ness occupy, have of late years been thus experimentally in-
vestigated. Midway between psychology and physiology a new-
science — psycho-physics or experimental psychology — is coming
into existence.

In the departments in which experimental psychology is applied,
not only can the qualitative analysis (the inquiry as to the con-
stituents to which a phenomenon of consciousness owes its origin)
be more precise and sure, but the prospect of a quantitative analysis
appears to be opened, so that it may be determined in accordance
with what scale certain phenomena of consciousness increase or
decrease, and how great a time they take to arise. Psychology
approaches by these investigations to the exact sciences, from which


the non-spatial character of its subject-matter appears so widely
to separate it.

The phenomena of consciousness do not arrange themselves, like
external phenomena, in the form of space. One feeling does not
lie to the right or the left of another, nor one thought above or
below another. Different currents may move, as already noted,
sim.ultaneously in our consciousness ; but we cannot, as with
simultaneous external phenomena, determine their mutual relation
by means of mathematical construction. There is wanting to us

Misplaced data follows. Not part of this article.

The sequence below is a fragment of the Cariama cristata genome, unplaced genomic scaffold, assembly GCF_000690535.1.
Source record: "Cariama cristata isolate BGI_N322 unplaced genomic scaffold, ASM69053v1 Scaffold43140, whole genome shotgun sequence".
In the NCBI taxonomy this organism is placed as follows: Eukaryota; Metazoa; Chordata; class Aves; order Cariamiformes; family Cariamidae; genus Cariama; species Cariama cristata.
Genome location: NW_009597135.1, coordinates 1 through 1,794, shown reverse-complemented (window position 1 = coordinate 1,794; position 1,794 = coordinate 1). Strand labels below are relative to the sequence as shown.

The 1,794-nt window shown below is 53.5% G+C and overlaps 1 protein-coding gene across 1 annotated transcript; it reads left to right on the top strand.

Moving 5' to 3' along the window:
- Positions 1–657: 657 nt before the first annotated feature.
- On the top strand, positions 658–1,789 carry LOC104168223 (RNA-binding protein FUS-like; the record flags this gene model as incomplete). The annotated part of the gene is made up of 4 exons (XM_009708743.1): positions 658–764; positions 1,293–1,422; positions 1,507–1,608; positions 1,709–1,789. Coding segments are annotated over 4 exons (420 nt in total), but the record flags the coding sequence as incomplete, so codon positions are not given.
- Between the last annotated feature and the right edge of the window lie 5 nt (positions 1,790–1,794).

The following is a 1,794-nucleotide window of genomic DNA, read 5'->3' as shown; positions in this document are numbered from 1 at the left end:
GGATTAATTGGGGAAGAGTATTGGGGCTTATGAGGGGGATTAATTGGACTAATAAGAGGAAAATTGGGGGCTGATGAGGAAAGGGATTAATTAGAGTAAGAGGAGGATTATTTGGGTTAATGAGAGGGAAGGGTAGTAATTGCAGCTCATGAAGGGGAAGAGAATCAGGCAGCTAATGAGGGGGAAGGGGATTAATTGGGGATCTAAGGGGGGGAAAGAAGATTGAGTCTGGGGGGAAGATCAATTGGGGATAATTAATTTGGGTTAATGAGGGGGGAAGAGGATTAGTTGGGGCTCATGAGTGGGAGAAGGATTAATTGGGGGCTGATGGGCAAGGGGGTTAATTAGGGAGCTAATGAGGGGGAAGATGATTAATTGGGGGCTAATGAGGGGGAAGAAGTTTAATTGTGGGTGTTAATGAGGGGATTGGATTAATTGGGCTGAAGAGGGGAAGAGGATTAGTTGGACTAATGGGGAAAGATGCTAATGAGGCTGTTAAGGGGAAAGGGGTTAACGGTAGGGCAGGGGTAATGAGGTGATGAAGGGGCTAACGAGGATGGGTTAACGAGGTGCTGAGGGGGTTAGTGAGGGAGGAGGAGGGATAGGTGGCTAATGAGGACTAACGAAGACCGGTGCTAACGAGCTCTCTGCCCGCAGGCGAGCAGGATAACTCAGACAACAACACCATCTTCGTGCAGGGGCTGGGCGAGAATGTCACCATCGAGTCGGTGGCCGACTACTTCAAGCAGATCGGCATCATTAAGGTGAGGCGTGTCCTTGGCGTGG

here a form of intuition, which— like space, the common form in
which material phenomena are presented — might serve as the basis
of such a construction. In the psychological province, therefore,
we have nothing that fully corresponds to the general laws of move-
ment, which comprise the most general principles of all exact
explanation of nature in physics.

The phenomena of consciousness have, however, one property
which affords an opening for the application of mathematics. This
is their relative strength and distinctness, or, in other words, the
degree in which they lay claim to the attention. Herbart had
already found in this property a starting-point for his attempt to
found a mathematical psychology. Afterwards Fechner tried to
find a scale for the degree of strength of sensations (and of mental
phenomena in general) by inquiring how they vary in relation to
the increase and decrease of the physical stimulus. On his own
experiments and those of others he based the rule that the increase
of a sensation depends on the relation between the increase of the
stimulus and the previously existing stimulus. To this we shall
return in dealing with sensation (VA). In order to measure the